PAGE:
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'X-Files' Fridays: Radar love

Season 1 | Episode 14 | “Genderbender” | Aired Jan 21, 1994

It’s been over two decades since The X-Files made its debut, but the series is as relevant as ever, and with a revival series on the horizon, there’s no better time to revisit it—or to discover it for the first time. Community assistant editors Andrea Towers, who watched in its original run, and Kelly Connolly, who was introduced to the show last summer, will be here each week to talk it out. Next up, the Addams family finds religion.


ANDREA: You know what’s great about watching these episodes that I haven’t really watched in over 20 years? The fact that I forget things like this. And then I get to stare at my television and shout out, “OH RIGHT.” I guess it’s good I live alone.

KELLY: I had completely forgotten that Nicolas Lea played two characters on this show, but I guess Vancouver only has so many smarmy young guys who seem like they might refer to a woman as “a kind three.” (Actually, maybe he is Krycek.) And the idea of playing two parts is fitting, given the X-File of the week. Should we talk about this episode’s attitude toward gender fluidity? It makes me uncomfortable.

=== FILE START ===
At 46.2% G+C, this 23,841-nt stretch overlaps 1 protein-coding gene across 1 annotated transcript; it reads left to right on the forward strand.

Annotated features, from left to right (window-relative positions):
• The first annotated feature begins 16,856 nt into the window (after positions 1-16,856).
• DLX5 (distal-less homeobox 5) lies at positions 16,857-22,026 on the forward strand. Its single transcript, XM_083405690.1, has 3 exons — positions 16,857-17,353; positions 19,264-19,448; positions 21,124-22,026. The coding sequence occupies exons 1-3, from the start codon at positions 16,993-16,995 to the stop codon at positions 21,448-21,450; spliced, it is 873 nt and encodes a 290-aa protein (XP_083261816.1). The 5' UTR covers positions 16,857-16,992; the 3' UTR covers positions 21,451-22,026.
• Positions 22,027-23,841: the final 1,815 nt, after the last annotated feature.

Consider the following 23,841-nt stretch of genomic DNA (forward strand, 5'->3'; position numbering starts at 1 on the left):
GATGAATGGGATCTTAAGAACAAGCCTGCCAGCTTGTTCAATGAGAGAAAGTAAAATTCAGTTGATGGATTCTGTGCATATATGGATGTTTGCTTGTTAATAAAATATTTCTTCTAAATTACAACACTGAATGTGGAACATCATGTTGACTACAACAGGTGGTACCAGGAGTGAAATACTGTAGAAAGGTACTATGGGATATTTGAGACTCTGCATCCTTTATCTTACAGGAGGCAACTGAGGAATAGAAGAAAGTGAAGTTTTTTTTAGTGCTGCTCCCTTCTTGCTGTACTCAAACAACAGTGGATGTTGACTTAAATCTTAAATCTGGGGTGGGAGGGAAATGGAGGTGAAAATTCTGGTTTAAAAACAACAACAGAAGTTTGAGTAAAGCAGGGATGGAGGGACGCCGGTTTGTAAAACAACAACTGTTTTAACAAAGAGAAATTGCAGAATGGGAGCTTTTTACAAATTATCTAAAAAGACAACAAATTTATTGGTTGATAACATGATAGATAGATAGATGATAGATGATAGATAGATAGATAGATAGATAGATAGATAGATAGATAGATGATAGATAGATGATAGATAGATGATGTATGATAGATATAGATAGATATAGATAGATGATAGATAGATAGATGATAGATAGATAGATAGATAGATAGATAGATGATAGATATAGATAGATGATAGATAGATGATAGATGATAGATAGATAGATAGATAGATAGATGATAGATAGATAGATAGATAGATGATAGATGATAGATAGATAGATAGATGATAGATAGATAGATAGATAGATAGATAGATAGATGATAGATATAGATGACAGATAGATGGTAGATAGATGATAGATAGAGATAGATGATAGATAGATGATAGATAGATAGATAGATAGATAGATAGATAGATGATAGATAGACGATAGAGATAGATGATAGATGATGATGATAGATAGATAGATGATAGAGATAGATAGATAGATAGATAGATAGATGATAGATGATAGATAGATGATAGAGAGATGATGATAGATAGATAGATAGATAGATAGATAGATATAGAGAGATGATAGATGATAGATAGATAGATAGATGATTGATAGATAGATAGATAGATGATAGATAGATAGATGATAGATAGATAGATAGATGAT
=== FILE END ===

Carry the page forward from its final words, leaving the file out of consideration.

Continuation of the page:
ANDREA: Yeah, I personally think that’s one of the more interesting things about this episode. This aired in 1994; it’s now 2015 … but back in the ’90s, this was something that was still kind of taboo, in a way. It makes me wonder what the reception would be if it aired today, especially in light of all the recent media attention toward gender roles. I found myself cringing a little bit during this rewatch, which I definitely probably didn’t do when I was a teenager. It’s also worth it to note that this was Rob Bowman’s first episode. What a way to start.

xfiles genderbender hayfield

KELLY: And from a visual perspective, it’s a sophisticated episode: We get Mulder’s silhouette in the doorway of the cellar, the glimpses of the barn through the cracks in the wood, that iconic last image of Scully and Mulder in a hayfield. Rob Bowman started strong. I just wish the script didn’t come across as afraid of transgender people—and sex in general, to a certain extent. It’s possible to argue that because we’re getting such a stark contrast between raves and Amish asceticism, the episode suggests that restraining all of your desires is just as problematic. But if nothing else, this show is weird about Scully and sex. Especially in the early years, she only comes close to it when she’s not in her right mind. (Which is rape, which The X-Files skirts around all the time without ever speaking its name out loud, a la Voldemort.)